Snuffbox with portrait of Catherine II (1729–1796), Empress of Russia, Joseph Étienne Blerzy (French, active 1750–1806), Gold, enamel, diamonds, French, Paris

Snuffbox with portrait of Catherine II (1729–1796), Empress of Russia

Joseph Étienne Blerzy (French, active 1750–1806)
Miniature by Nicolas Soret (Swiss, 1759–1830)
1774–75, minaiture ca. 1786
French, Paris
Gold, enamel, diamonds
Overall: 1 3/8 × 3 × 2 3/16 in. (3.5 × 7.6 × 5.6 cm);
Miniature: 1 1/8 × 15/16 in. (2.9 × 2.4 cm)
Metalwork-Gold and Platinum, Miniatures
Credit Line:
Bequest of Catherine D. Wentworth, 1948
Accession Number:
On view at The Met Fifth Avenue in Gallery 545
In eighteenth-century Europe, Paris led the production of high-quality luxury goods. Parisian goldsmiths made a wide range of small, personal articles such as snuffboxes; étuis to hold sealing wax, tweezers, or utensils for sewing; souvenirs, which contained thin ivory tablets for note taking; and shuttles for knotting lace. Gold snuffboxes and boxes decorated with portrait miniatures were prized and frequently given as royal gifts, often to ambassadors or members of the court in lieu of cash payments for their services. Coveted and admired, these boxes were produced from a variety of materials. The best were skillfully made of gold and embellished with diamonds, enameled decoration, lacquer, and other luxurious materials. By the middle of the century, the taking of snuff had become an entrenched social ritual, and the snuffbox, too, had become an important social prop. Snuffboxes were considered highly fashionable accessories, with some merchants advertising new boxes with each change of season. The popularity of snuffboxes extended to all levels of society, and for those who could not afford gold, boxes were produced in less expensive materials such as silver, tortoiseshell, porcelain, or domestically produced lacquer.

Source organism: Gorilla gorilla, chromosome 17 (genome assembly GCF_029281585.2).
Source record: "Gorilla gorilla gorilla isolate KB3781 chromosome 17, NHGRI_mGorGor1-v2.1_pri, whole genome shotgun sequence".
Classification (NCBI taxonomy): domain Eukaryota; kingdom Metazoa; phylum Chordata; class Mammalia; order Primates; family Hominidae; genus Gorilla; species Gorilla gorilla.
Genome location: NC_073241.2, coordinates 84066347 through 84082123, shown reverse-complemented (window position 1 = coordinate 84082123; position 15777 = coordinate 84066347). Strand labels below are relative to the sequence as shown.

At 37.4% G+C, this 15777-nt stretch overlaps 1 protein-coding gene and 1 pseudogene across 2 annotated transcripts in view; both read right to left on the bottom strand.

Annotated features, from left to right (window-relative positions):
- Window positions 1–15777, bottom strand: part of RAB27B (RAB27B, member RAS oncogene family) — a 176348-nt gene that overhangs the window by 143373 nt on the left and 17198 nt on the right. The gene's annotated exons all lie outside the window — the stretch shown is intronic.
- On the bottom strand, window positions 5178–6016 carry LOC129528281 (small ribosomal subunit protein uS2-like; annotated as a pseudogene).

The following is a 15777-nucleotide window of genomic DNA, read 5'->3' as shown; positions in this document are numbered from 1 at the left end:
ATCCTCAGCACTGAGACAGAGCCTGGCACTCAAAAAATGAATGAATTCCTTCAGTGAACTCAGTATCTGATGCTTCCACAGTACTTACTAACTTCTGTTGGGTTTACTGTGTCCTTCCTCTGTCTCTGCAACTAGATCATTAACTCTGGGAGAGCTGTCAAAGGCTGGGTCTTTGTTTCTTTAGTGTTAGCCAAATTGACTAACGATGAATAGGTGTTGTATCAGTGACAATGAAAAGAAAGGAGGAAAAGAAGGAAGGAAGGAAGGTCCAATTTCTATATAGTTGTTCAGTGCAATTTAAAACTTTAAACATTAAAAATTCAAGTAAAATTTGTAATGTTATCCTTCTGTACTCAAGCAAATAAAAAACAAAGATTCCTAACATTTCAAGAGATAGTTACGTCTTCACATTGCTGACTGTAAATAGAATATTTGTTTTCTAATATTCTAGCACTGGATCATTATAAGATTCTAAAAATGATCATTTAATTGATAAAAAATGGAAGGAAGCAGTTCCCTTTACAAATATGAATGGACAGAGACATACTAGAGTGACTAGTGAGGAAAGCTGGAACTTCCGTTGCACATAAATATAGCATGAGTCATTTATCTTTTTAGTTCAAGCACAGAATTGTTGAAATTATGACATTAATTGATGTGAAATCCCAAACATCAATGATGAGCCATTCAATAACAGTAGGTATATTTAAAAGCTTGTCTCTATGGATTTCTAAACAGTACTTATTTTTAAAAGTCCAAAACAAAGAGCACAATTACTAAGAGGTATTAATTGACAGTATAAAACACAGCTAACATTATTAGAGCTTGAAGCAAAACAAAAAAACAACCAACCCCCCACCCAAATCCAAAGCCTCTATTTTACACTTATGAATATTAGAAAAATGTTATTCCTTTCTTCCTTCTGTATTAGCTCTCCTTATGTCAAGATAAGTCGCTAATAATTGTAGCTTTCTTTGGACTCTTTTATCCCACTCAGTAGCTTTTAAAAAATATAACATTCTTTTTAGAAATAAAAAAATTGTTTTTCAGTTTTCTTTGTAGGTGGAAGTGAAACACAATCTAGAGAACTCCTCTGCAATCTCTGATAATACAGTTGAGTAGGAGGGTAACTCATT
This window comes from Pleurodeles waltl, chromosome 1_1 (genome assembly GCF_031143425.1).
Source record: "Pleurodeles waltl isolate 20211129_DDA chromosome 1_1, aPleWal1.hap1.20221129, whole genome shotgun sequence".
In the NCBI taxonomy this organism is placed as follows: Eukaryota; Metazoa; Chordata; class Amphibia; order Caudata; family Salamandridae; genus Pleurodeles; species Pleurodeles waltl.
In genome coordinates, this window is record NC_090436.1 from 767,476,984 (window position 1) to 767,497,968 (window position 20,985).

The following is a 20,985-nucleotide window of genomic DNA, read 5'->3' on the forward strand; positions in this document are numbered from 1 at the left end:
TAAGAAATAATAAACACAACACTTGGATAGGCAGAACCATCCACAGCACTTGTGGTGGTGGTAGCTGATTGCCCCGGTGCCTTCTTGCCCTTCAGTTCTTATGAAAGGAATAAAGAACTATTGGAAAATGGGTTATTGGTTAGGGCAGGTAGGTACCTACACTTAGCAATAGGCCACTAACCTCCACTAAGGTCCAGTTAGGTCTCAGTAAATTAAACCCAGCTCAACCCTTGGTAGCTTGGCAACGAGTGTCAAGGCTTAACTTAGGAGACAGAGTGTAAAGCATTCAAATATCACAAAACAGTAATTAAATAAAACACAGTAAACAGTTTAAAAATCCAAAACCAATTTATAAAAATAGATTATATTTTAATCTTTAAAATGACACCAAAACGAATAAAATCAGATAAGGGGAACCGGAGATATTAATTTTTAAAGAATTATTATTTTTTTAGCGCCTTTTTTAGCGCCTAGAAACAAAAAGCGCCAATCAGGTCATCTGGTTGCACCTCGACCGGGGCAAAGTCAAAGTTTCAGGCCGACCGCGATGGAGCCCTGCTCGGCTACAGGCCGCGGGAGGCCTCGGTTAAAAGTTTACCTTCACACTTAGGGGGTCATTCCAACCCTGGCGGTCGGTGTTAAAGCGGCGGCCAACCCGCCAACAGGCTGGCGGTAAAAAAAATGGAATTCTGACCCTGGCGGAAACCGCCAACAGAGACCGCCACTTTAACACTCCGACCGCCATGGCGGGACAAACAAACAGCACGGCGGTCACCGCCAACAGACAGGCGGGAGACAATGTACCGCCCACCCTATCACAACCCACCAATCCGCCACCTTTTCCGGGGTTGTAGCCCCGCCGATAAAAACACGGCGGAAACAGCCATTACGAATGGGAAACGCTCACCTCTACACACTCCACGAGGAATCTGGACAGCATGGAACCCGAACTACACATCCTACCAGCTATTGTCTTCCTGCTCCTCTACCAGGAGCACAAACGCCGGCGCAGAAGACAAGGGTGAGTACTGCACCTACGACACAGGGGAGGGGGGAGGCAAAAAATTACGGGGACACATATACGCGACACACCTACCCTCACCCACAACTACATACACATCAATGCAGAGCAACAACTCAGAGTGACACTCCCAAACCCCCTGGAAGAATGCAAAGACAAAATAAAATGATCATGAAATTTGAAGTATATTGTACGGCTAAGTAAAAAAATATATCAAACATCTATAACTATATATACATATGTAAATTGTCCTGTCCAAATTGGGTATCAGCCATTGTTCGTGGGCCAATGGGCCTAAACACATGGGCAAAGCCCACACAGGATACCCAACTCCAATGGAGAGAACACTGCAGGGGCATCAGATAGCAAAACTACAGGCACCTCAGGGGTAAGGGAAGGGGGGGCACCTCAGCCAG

Marking: [1] crowned fleur-de-lis, 2 grains de remède, JEB, device a level (maker's mark); [2] PARIS in cipher (Paris charge mark for gold and small silver, 1774–80); [3] crowned italic L (Paris warden's mark for gold, 1774–75); [4] monkey's head (Paris discharge mark for gold and small silver, 1774–80); [5] A within a slanted square (Austrian mark for small work in 20 karat gold, 1806–07); [6] 217 (probably retailer's number).

Location of marks:
[1]–[3] inside bottom, front wall and cover
[4]–[6] on insetting rim of box
Catherine D. Wentworth (until 1948; to MMA)